Indoor air quality (IAQ) is a concern in many schools due in part to the age and poor condition of a number of school buildings. School IAQ is particularly important as it may affect the health, performance and comfort of school staff and students.
Managing IAQ in schools presents unique challenges. Unlike managing other building, managing schools involves the responsibility for public funds and child safety issues. In addition, occupants are close together. Typical schools have approximately four times as many occupants as an office building with the same amount of floor space. Schools frequently have a large number of heating, ventilating, and air-conditioning equipment, which places added strain on maintenance staff. As schools add space, the operation and maintenance of each addition are often different. Schools sometimes use rooms, portable classrooms, or buildings that were not originally designed to service the unique requirements of schools.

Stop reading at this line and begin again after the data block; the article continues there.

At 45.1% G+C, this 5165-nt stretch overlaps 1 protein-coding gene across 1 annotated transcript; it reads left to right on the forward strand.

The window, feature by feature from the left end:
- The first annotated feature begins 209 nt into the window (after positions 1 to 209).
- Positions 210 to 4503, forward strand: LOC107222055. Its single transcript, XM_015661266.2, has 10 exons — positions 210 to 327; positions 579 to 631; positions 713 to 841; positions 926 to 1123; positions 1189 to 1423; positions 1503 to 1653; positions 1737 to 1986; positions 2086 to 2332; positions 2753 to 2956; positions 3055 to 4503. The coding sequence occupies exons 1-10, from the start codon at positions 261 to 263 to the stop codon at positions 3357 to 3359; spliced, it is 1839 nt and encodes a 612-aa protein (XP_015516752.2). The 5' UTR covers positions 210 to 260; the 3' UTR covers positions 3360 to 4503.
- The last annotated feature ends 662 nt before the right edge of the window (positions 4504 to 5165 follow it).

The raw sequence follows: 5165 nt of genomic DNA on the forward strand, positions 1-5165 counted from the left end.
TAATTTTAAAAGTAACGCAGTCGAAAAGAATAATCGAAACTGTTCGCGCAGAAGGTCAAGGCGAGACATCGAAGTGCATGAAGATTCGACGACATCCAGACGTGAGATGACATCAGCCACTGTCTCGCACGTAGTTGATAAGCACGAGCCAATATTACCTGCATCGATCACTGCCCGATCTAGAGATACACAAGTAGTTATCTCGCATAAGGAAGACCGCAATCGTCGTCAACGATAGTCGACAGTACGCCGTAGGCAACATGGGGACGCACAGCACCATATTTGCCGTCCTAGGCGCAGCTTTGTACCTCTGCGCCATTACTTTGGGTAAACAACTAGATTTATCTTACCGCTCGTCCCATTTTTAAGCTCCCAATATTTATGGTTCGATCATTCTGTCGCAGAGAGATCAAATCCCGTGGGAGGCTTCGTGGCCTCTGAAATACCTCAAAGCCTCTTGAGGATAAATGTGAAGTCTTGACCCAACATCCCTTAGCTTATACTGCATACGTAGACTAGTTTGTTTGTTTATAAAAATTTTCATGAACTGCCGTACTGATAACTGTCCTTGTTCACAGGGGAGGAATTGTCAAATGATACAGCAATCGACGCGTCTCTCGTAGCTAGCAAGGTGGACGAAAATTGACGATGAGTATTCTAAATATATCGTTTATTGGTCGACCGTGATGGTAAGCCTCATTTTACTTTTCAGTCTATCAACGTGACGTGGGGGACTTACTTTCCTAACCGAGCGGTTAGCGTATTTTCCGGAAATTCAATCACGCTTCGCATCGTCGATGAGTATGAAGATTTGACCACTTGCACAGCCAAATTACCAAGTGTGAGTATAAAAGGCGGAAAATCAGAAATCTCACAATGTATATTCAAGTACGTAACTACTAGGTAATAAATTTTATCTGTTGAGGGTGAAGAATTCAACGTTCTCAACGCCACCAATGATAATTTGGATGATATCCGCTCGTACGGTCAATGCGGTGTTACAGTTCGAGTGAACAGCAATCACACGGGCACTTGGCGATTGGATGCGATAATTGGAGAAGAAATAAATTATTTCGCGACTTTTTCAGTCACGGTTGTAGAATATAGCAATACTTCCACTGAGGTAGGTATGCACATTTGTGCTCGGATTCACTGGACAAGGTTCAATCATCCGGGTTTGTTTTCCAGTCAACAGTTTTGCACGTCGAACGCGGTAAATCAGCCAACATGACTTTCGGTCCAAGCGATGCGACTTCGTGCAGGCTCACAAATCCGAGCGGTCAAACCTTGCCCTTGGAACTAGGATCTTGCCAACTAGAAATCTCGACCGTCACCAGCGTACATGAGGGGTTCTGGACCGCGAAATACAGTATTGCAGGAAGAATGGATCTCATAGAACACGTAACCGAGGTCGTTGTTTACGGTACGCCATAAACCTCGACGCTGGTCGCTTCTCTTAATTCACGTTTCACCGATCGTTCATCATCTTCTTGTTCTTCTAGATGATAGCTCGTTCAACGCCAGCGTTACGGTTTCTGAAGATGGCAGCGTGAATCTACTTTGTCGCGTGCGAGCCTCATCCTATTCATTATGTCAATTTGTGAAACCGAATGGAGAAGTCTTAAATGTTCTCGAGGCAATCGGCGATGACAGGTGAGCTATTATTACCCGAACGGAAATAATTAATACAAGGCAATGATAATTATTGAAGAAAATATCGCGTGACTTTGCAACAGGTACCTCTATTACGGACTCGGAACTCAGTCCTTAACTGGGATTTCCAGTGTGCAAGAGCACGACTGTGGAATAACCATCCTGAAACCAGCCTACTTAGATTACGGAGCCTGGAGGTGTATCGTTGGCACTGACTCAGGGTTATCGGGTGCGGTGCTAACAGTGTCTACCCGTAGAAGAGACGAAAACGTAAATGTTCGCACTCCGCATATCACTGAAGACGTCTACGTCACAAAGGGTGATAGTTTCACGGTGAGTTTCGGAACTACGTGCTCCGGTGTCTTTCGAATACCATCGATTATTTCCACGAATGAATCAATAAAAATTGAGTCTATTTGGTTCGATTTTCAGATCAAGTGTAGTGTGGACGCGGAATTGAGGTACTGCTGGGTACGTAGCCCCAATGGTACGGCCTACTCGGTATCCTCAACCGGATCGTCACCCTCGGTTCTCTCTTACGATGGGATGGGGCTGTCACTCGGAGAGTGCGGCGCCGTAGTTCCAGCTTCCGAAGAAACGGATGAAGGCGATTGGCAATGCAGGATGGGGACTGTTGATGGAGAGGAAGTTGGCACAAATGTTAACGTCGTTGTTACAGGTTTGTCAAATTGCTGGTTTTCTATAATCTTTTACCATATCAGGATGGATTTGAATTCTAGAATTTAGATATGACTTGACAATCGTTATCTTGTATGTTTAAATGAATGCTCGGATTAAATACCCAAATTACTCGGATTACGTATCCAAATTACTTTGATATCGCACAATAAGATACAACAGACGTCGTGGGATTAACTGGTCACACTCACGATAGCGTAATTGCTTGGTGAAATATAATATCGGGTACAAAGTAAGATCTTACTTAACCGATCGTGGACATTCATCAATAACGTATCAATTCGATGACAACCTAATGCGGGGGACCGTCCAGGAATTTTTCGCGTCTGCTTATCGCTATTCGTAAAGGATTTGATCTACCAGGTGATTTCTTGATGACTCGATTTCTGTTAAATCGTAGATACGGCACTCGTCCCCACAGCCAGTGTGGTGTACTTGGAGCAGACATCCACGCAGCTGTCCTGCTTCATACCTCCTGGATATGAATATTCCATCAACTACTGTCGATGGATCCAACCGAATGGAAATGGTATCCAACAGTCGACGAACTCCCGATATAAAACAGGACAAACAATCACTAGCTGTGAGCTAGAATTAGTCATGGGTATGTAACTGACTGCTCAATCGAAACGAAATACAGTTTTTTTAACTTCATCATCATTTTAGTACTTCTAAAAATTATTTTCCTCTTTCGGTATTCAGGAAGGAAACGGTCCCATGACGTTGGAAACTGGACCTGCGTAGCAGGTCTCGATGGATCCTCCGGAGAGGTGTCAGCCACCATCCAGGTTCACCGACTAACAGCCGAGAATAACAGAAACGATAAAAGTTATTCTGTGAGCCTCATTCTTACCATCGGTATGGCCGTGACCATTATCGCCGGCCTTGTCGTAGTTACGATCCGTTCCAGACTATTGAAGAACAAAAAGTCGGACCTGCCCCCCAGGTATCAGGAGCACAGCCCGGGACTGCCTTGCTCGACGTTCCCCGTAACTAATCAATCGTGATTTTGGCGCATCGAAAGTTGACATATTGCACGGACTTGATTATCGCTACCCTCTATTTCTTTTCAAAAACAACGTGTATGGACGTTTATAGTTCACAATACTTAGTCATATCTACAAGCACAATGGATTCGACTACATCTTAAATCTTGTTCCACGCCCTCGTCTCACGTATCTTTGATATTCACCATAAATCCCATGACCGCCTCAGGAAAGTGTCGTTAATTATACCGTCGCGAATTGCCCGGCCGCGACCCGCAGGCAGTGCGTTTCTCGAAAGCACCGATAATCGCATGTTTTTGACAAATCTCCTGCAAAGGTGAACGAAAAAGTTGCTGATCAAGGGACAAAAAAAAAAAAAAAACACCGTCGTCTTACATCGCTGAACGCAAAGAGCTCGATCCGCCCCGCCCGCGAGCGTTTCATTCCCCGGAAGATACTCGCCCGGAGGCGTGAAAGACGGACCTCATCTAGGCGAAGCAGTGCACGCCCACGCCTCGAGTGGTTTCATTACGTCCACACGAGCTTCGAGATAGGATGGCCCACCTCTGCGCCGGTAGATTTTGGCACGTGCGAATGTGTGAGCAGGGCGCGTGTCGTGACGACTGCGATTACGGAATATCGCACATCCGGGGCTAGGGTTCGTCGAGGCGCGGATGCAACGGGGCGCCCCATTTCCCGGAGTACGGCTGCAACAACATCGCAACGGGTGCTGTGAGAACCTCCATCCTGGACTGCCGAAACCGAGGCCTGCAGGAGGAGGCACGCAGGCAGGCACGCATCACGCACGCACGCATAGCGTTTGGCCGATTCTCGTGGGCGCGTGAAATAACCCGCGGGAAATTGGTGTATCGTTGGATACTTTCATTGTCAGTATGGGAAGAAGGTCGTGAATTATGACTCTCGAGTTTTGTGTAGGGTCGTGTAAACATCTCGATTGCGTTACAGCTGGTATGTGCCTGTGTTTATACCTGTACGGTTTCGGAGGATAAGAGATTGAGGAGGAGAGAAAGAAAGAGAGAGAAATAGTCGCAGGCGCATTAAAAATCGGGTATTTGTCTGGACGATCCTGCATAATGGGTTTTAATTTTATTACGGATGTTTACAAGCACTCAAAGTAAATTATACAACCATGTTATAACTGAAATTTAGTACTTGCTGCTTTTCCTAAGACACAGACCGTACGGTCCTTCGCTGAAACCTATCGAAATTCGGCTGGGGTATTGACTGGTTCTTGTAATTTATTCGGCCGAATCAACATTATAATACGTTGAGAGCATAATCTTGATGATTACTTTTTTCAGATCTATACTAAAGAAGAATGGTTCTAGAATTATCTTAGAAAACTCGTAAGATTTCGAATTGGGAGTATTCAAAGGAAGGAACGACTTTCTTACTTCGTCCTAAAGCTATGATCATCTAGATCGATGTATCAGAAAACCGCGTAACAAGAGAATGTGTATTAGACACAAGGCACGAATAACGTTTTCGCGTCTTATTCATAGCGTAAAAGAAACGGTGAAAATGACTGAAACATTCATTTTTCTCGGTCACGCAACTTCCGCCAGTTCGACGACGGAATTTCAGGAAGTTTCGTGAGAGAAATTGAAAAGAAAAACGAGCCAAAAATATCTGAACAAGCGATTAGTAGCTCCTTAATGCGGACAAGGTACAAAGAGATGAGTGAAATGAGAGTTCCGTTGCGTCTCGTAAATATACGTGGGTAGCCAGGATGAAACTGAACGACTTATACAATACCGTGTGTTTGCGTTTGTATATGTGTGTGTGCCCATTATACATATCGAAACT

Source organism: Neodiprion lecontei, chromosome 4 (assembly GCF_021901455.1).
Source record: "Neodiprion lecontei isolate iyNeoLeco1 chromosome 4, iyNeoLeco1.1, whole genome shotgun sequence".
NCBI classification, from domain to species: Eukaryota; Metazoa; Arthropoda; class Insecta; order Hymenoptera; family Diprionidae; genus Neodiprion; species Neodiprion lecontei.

Employees who work for state and local governments are not covered by federal OSHA, but have OSH Act protections if they work in those states that have an OSHA-approved state program. Four additional states (Connecticut, Illinois, New Jersey, New York) and one U.S. territory (Virgin Islands) have OSHA approved plans that cover public sector employees. Private sector employees in these four states and the Virgin Islands are covered by federal OSHA. For more information on State OSHA plans, see State Occupational Safety and Health Plans.
The EPA addresses IAQ concerns in its "Healthy Schools" programs and provides tools to assess and fix IAQ problems. For instance, EPA's IAQ Tools for Schools provides practical approaches to improving indoor air problems. The National Institute of Occupational Safety and Health (NIOSH) developed a series of safety checklists for schools, including an IAQ self-inspection checklist. Below are links to a number of websites on indoor air quality and schools, including the EPA and NIOSH resources.
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